Monday, March 16, 2009
It doesn’t take much to get a gardener’s motors started. Just two consecutive days above 60 degrees usually does it. The forecast isn’t that good yet but my weatherman says that 7 of the next 10 days will have high temperatures in the 50’s. And it should be relatively dry. But it will be below freezing on several of those nights.
Time to plant the tomatoes? Not quite. Many of the things we grow in our gardens are tropical and will not tolerate cool temperatures, not to mention a freeze. In the vegetable world, we’d consider all of the vine crops (cucumbers, zukes, melons) to be most cold sensitive. Tomato, eggplant and pepper will tolerate a bit more cold stress but still prefer temps above 45 at a minimum. So, in Bucks County the vine crops go in about June 1 and the tomato/eggplant/pepper group in mid-May.
So, if you’re itching to plant something, what can you do? Start with hardy perennials. They don’t mind a freeze. All of the fruiting plants such as strawberry, brambles and fruit trees should be planted ASAP…as soon as the soil is fit to work. If you were thinking about planting trees and shrubs in the landscape, now if the time. No worries about cold temperatures here.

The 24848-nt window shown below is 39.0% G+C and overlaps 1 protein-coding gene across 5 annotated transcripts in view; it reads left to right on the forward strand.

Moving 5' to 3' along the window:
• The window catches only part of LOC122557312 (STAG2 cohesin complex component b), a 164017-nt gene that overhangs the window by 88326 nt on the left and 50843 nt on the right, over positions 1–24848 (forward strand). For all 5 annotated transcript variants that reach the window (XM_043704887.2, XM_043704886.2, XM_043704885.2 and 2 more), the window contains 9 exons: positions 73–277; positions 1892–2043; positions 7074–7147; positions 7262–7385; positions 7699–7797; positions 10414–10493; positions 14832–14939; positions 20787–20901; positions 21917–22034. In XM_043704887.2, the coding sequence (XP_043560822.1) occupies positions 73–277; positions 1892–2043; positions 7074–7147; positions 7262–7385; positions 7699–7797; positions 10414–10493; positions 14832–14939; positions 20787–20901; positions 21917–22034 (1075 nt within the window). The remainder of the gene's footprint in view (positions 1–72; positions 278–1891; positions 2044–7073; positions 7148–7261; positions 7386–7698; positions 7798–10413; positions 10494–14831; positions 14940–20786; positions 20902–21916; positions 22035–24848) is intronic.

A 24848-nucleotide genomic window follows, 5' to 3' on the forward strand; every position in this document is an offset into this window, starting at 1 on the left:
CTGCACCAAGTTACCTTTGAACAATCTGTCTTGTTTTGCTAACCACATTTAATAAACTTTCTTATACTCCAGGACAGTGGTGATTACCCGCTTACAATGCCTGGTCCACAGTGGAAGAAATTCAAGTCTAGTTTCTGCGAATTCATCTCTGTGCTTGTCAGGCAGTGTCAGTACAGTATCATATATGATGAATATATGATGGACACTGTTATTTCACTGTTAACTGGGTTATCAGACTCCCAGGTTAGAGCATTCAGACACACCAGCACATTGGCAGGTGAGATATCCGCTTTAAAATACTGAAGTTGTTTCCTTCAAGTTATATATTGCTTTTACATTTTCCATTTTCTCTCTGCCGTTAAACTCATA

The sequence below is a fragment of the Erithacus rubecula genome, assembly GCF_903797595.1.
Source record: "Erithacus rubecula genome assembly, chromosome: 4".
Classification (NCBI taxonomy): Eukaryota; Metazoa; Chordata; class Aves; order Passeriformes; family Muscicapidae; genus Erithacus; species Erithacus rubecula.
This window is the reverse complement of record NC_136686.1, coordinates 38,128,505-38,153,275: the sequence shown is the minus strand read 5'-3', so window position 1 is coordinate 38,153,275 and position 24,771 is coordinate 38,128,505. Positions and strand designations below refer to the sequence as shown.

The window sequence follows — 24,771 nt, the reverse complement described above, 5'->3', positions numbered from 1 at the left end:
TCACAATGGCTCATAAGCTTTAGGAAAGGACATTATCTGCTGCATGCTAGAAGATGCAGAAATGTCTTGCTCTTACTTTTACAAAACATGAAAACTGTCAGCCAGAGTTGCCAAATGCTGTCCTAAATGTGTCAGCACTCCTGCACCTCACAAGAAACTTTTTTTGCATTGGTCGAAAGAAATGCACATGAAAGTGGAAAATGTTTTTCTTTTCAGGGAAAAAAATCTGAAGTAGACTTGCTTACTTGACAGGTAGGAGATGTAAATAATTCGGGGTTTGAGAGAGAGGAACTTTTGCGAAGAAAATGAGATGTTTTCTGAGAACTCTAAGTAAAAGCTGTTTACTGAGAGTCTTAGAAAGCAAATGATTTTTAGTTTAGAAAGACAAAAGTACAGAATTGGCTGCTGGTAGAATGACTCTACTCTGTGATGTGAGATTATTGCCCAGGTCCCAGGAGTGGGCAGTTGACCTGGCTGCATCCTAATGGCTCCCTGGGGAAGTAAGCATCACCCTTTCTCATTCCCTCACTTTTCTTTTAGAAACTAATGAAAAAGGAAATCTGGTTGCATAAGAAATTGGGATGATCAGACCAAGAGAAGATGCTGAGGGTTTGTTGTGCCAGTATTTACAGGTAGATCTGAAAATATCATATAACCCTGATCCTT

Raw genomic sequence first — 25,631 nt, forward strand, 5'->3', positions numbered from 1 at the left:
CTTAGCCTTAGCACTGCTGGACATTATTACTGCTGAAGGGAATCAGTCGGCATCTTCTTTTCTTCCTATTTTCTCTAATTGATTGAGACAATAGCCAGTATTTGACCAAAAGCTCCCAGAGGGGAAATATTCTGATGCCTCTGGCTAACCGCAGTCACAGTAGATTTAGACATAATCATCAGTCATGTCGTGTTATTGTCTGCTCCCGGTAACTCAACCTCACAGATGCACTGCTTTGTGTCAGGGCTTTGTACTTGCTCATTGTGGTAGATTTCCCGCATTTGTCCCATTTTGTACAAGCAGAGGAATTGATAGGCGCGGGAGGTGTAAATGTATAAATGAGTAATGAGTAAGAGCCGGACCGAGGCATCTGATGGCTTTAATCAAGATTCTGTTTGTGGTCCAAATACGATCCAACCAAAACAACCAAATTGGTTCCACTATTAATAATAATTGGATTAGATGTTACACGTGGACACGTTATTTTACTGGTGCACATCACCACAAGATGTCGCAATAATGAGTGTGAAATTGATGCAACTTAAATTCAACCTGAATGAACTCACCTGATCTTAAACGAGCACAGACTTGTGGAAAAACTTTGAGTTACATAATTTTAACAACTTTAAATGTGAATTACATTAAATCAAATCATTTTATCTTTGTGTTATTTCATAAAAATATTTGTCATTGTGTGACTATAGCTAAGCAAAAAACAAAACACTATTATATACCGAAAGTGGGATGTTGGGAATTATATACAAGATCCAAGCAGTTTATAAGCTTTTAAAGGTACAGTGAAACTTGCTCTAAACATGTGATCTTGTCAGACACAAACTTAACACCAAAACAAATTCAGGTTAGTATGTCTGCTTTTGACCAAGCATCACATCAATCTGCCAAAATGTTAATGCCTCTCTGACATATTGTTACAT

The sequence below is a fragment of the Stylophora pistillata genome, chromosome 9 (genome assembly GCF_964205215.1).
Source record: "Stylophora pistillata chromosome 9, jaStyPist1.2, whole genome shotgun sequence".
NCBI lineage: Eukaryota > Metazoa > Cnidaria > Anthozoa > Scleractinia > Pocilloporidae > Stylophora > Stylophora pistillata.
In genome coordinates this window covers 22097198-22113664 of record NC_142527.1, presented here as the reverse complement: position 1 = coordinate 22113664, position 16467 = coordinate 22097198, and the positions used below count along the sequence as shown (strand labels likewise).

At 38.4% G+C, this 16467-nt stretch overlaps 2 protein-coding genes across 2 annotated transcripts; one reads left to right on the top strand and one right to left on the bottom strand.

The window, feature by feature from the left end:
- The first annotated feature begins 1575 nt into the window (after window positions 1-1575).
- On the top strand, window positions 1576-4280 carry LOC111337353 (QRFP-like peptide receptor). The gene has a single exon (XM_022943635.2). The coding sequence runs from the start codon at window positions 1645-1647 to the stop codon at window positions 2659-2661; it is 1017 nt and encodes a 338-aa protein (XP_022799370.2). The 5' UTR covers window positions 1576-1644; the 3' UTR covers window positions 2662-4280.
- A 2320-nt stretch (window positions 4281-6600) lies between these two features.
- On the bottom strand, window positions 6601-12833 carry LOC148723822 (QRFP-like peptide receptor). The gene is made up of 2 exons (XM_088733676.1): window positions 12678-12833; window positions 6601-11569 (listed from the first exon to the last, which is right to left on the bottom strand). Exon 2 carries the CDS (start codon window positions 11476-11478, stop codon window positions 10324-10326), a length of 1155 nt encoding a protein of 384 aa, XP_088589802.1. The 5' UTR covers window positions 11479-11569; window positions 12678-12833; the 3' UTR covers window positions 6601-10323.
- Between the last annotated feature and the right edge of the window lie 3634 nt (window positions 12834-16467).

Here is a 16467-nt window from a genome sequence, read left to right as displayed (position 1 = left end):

In the vegetable realm, think about leafy vegetable crops such as lettuce in a week or two. Onions and shallots can go in then, too. Root crops such as beets and carrots also tolerate early spring weather.
You can enhance the growth of early seeded crops and protect from wind and cold by using cold frames or floating row covers. In addition to cold protection these techniques increase daytime growing temperatures and accelerate growth.
In many areas the soil is still simply too wet to plant regardless of temperatures. Those of us with raised beds have an advantage since they dry out sooner than soil. Never try to work soil that is still saturated. You will destroy soil structure.
So, rake those garden beds, finish pruning fruit trees and shrubs, plant a tree or shrub, start a new compost pile, get a soil test and sharpen your hoe as we wait for planting season.
Pansies have appeared in the gardnen centers and are a great way to liven up a late winter/early spring landscape. They love the cold. Put them in a planter box with potting soil if native soil is too wet.